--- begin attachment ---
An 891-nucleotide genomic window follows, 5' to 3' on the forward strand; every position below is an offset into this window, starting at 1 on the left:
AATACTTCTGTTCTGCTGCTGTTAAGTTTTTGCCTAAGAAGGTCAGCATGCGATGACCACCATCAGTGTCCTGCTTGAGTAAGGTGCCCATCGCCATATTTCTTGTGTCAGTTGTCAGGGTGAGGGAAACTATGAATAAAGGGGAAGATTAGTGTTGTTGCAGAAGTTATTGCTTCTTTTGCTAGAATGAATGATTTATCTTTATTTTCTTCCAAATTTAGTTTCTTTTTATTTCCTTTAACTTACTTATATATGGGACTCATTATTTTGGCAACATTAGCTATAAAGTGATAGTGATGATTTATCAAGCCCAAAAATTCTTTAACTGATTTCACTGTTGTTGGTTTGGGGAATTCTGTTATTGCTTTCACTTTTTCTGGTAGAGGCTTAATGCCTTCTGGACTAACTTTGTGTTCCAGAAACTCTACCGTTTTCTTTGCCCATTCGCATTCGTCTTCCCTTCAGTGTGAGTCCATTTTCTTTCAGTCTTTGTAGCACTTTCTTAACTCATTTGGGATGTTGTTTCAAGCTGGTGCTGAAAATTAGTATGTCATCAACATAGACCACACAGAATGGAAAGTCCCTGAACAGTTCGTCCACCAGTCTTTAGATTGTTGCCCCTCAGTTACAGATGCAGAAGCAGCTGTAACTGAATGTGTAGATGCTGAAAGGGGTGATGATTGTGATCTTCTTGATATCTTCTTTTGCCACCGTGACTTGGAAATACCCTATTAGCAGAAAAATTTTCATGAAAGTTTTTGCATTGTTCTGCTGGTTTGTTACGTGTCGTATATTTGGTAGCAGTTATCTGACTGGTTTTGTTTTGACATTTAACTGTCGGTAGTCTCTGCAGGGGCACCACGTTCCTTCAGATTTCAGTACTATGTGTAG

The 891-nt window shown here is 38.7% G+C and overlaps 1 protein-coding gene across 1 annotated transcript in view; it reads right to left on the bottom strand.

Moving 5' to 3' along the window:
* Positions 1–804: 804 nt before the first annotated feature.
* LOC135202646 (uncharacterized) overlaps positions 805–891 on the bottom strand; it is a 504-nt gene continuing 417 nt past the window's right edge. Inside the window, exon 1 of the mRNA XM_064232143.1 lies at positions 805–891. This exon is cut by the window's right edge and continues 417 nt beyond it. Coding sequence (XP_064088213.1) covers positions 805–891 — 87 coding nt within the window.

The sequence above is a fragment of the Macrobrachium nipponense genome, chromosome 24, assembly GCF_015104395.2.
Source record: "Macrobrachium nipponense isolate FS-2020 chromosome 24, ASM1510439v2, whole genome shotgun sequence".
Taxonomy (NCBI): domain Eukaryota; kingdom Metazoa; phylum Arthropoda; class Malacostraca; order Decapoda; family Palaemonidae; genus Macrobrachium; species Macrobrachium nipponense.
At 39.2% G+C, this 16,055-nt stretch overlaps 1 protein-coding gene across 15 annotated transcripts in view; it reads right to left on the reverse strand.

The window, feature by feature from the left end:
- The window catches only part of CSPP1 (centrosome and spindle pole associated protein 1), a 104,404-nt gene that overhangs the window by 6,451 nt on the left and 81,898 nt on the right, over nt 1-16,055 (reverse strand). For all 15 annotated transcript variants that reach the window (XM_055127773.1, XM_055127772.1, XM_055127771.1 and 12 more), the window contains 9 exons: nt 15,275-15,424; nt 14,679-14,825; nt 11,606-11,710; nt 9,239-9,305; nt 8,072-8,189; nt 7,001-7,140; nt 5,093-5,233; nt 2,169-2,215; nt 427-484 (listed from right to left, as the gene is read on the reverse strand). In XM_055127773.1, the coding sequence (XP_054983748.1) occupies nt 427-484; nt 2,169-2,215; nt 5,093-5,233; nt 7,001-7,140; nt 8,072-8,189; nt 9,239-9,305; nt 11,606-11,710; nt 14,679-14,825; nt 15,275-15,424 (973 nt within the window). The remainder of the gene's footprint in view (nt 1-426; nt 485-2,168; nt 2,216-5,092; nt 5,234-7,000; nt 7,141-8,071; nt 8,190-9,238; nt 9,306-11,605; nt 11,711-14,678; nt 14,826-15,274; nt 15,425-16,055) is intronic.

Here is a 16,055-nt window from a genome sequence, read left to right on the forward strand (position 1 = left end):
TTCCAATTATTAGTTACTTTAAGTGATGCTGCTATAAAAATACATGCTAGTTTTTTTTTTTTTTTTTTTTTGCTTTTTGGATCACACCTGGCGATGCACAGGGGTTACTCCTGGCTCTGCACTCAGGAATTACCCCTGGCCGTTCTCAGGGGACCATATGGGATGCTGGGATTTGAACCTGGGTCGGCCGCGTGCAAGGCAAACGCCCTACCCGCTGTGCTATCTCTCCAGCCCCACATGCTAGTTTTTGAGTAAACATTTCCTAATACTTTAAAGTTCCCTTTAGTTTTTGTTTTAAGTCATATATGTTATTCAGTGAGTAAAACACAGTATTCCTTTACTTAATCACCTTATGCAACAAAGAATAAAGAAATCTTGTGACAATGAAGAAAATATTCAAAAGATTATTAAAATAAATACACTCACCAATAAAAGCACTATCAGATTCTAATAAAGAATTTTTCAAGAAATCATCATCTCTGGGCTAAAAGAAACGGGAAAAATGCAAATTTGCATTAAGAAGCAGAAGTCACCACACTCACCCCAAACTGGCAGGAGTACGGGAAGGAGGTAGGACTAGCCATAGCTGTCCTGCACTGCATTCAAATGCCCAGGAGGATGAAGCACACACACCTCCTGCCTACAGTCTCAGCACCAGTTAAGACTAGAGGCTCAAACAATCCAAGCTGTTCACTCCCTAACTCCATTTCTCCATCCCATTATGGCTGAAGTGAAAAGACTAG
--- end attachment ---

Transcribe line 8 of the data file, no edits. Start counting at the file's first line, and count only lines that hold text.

Source record: "Macrobrachium nipponense isolate FS-2020 chromosome 24, ASM1510439v2, whole genome shotgun sequence".